Halvorsen Gatlin: A new take on Thanksgiving

You can believe me when I say that when living in this world has nearly ripped my heart out and everything inside feels shredded — my gracious, beneficent God has more than once put me back together again.

By Tommi Halvorsen Gatlin

For The Vidette

I turned 73 years old earlier this month. How did that happen???

I was born November 5, 1946 — that’s how. And my “claim to fame” was that it was Election Day that year.

No, I didn’t vote; neither did my mother. Interestingly, though, my birthday this year was again on Election Day. Neither were presidential election days, but I need some kind of claim to fame.

Thanksgiving is also in my birth month, and turkey is my very favorite food! I think I could have it every day without tiring of it — of course all the other goodies that come with the traditional Thanksgiving dinner also add to the enjoyment. My other favorite is the pumpkin pie!


We know of, of course, that Thanksgiving is about much more than the food. Thanks to the Pilgrims, who, after a dreadful beginning in the New World that included the deaths of more than half of the Mayflower’s passengers, still celebrated their first successful fall harvest the year after arriving in the New World on Nov. 11, 1620. As we know, the three-day time of rejoicing also included their new Indian friends.

Actually, some of those Pilgrims are almost certainly ancestors of mine, including John Alden and Priscilla Mullins. But that’s another story … . I need to do a bit more research to verify that, though I know the lines of my ancestors nearly back that far already. But I must avoid that track now, or this month’s column will be a genealogy romp instead of about my original topic.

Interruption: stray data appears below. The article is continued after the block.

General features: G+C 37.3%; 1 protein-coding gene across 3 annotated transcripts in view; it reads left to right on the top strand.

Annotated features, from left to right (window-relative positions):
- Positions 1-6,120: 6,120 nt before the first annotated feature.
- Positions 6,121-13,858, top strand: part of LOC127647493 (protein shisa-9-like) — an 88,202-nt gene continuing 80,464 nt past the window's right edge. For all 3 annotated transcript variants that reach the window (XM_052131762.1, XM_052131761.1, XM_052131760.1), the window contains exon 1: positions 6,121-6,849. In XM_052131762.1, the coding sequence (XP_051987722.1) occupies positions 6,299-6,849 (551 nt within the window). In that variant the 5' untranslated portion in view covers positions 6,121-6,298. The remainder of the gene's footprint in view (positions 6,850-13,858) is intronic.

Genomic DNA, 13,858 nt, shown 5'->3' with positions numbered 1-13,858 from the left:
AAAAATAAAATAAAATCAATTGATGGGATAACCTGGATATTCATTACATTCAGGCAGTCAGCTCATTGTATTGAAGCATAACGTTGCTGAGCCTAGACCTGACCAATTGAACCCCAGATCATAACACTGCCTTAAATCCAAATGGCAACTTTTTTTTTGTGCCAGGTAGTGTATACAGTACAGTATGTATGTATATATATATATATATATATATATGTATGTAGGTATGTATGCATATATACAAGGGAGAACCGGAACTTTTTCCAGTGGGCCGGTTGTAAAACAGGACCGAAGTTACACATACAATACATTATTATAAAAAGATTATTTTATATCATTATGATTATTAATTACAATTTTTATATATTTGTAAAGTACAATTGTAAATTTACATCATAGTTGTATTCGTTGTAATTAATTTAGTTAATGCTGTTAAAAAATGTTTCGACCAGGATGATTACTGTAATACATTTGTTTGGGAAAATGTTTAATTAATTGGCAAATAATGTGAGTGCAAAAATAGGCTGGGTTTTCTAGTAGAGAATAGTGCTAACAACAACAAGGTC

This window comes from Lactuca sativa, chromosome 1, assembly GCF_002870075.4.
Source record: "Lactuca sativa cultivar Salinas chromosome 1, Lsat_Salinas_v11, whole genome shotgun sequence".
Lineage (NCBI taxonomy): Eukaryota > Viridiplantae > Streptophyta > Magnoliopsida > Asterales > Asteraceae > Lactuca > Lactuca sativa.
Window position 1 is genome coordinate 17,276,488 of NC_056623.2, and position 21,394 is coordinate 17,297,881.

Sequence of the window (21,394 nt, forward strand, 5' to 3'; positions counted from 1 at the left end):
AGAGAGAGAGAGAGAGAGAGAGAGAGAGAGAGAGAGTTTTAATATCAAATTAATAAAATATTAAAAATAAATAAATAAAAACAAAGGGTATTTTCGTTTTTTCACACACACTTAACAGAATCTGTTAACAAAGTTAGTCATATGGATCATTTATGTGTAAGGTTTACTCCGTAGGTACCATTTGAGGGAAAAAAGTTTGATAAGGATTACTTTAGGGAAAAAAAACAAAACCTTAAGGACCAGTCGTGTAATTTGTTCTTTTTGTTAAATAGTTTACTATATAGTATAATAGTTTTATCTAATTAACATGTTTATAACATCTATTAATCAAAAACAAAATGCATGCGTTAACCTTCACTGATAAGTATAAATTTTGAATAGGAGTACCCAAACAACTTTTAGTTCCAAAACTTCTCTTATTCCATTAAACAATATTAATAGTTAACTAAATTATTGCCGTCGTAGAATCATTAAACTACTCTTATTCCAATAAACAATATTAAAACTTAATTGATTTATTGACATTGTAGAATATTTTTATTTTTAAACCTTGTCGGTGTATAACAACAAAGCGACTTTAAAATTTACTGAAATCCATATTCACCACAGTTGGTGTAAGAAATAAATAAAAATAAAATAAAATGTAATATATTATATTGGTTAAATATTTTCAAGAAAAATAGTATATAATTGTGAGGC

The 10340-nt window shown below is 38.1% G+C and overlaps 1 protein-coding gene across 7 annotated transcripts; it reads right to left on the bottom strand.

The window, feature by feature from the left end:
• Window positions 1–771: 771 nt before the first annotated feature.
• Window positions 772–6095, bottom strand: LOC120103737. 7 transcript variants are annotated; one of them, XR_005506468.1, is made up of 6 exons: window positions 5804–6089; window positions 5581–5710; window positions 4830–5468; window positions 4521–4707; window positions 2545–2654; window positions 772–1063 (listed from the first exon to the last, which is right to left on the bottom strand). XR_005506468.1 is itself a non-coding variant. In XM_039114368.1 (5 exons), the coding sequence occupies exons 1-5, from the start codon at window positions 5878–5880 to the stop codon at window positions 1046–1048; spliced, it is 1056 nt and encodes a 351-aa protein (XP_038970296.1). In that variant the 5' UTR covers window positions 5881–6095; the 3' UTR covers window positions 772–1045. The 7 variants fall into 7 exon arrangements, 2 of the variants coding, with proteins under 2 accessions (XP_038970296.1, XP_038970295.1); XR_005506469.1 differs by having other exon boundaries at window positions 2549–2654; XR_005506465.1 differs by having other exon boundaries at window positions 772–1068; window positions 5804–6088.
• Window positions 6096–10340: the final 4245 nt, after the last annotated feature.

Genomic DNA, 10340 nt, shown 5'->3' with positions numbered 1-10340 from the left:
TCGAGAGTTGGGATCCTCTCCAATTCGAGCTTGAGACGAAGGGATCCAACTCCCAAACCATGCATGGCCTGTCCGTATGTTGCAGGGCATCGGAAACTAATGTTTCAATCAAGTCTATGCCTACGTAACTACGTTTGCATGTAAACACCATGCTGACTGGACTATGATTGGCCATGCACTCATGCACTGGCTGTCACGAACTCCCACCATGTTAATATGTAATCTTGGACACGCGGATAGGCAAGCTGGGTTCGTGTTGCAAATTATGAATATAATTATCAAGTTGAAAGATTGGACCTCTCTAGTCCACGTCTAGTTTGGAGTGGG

America’s 16th president, Abraham Lincoln, proclaimed Thanksgiving a national holiday in 1863, to be repeated every November after that “as a day of Thanksgiving and Praise to our beneficent Father who dwelleth in the Heavens,” his proclamation says.

All these years later, I’m still reminded to consider my blessings and thank my loving God who bestows them on me so generously. This year, interestingly, I am especially cognizant of the fact that counting those many blessings can include some things I haven’t been given, but more correctly have been spared from.

As I write this, a very dear friend of mine lies in a hospital bed suffering from extremely serious complications of diabetes. But I’ve grown to trust my Lord enough not to quibble about who gets sick and who doesn’t — and why, or why not.

Genesis, the first book in the Bible, is clear that God was not the author of sin, which led to the “Fall” in the Garden of Eden. The perpetrator there was actually mankind, through which all sickness, death and every other woe in the world was introduced by their disobedience to God.

And that gracious, merciful God also sent the cure for that — that’s what the cross and Resurrection are all about.


Nevertheless, I’ve had a year or more that’s included a variety of medical issues, and two of my sons have already died in the last half-dozen years at 48 and 50 years of age. Other problems have arisen, as well. But there are also countless things that have never made an appearance.

Among the items on my thankfulness list are not having a home that either leaks or freezes. And my daily food supply has never run out. I’ve seldom had even a minor problem with my nearly 20-year-old car, but when I do, I have great mechanics available.

Though I have lots of degenerative kinds of physical issues, through an amazing process, I now have a hospital bed to lay my weary bones in every night. And it was a gift that was offered to me seemingly “out of the blue.”

Recently, I went through a crisis connected to a neurological disorder that has dogged me nearly all my life. (Make that “another” crisis). But when I became almost temporarily not able to function, countless folks in my Sunday school class and church tenderly reached out to me in such loving ways that I might write a column about that another time. (There’s not enough space in this one.) And that love is still being poured out in ways I’ve never experienced before.

Even the crisis itself has worked in other seemingly miraculous ways. I think of it as a sort of “breaking” experience.

You can believe me when I say that when living in this world has nearly ripped my heart out and everything inside feels shredded — my gracious, beneficent God has more than once put me back together again — and always in ways that make me far better off than I was before.

To reach columnist Tommi Halvorsen Gatlin, send an email to rhoda1946@yahoo.com.